Bitstamp is the oldest digital currency exchange in the world. Not long ago, it announced it’s set to begin doing business in the European nation of Luxembourg, and it will soon offer its services to crypto traders in that region.
Bitstamp Is Cementing Itself in Luxembourg
Jean-Baptiste Graftieaux – CEO of Bitstamp – said in an interview:
We have a combination of engineers and product people who understand crypto or fintech. We also have experts in information security area and data protection. These are important for us to be best in class in terms of technology and cyber security. We also need strong customer support people. We have real human beings in our customer support instead of bots because customers want to work with real people.
When talking about why his company decided to settle on Luxembourg, the CEO mentioned:
When we looked around the European region for places to do business, the only country with the appetite to endorse this innovation was Luxembourg. It was still considered early days for cryptocurrencies, and there was virtually no regulatory framework. This meant that any company that wanted to become an established exchange had to go to each of the countries where it wanted to operate and help the government define regulations and licensing. Luxembourg is a small country, but very international and connected. It’s a good place to do business and engage with the local authorities in the sense that everyone knows each other. We worked closely with the government on how to regulate Bitstamp and to figure out what kind of license was required. In the end, we became authorized as a payment institution in Luxembourg.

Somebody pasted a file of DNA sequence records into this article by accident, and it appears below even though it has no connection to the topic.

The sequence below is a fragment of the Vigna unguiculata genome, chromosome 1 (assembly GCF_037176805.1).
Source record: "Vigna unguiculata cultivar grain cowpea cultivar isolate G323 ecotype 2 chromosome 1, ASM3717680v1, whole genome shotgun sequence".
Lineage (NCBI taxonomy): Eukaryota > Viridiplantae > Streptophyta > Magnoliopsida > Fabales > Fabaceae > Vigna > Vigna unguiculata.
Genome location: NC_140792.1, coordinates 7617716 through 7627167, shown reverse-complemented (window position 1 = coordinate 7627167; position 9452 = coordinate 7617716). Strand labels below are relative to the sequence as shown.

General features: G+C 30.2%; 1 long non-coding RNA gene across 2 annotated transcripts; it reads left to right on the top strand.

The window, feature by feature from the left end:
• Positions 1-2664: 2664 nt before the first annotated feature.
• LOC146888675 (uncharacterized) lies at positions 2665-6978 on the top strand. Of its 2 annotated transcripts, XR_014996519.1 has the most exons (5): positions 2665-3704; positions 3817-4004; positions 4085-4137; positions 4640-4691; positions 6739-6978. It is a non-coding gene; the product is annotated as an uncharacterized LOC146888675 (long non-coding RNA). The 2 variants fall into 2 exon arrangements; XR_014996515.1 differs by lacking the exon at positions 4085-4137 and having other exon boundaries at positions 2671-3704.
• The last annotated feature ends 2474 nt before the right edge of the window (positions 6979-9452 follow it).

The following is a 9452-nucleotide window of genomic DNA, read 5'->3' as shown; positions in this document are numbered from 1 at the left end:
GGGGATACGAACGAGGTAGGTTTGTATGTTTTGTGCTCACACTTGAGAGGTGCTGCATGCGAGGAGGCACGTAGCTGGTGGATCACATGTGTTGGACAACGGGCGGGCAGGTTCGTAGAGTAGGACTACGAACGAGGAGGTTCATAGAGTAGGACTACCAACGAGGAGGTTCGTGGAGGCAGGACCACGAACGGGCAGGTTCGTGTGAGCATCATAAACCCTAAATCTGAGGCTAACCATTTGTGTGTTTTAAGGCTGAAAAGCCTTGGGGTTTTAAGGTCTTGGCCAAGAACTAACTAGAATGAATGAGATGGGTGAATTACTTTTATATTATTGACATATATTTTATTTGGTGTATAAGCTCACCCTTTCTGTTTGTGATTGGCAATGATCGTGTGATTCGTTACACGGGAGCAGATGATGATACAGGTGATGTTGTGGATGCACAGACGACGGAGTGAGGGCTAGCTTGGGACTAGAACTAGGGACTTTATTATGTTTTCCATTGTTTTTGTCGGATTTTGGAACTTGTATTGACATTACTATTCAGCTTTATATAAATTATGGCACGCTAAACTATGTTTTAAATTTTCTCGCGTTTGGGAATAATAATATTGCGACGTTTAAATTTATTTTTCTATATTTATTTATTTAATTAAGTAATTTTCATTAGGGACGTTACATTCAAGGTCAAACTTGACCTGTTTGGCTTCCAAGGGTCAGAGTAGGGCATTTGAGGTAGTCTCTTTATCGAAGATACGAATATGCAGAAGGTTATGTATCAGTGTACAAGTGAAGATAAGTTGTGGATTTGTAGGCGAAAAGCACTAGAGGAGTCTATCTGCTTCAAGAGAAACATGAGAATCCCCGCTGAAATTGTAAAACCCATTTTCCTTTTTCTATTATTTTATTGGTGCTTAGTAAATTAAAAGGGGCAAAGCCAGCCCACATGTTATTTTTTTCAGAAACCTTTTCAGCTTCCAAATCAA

The firm has endured quite a bit of trouble surrounding its licensing procedures. Graftieaux also discussed that, saying:
Regulations and licensing are important to our business because they boost our credibility in the market. We’re looking forward to the day when it’s easier to get licensed in countries around the world.
Making Sure All Is Correct
He also said that the company has worked harder to ensure audits go accordingly and that any fraudulent activity is picked up on. He stated:
You can look at a transaction, but you don’t see all the underlying data on the sender and recipient. What you see is that there has been a transaction of one or more bitcoins from one wallet to another or from one address to another, but what you don’t know today is the owner of the wallet or address. Nevertheless, with this address, what’s happening very regularly is that if there is a fraud or an offence committed with a bitcoin address, the law enforcement agencies will reach out to the different crypto players to see if they have clients associated to that specific address, and if so, to share that information.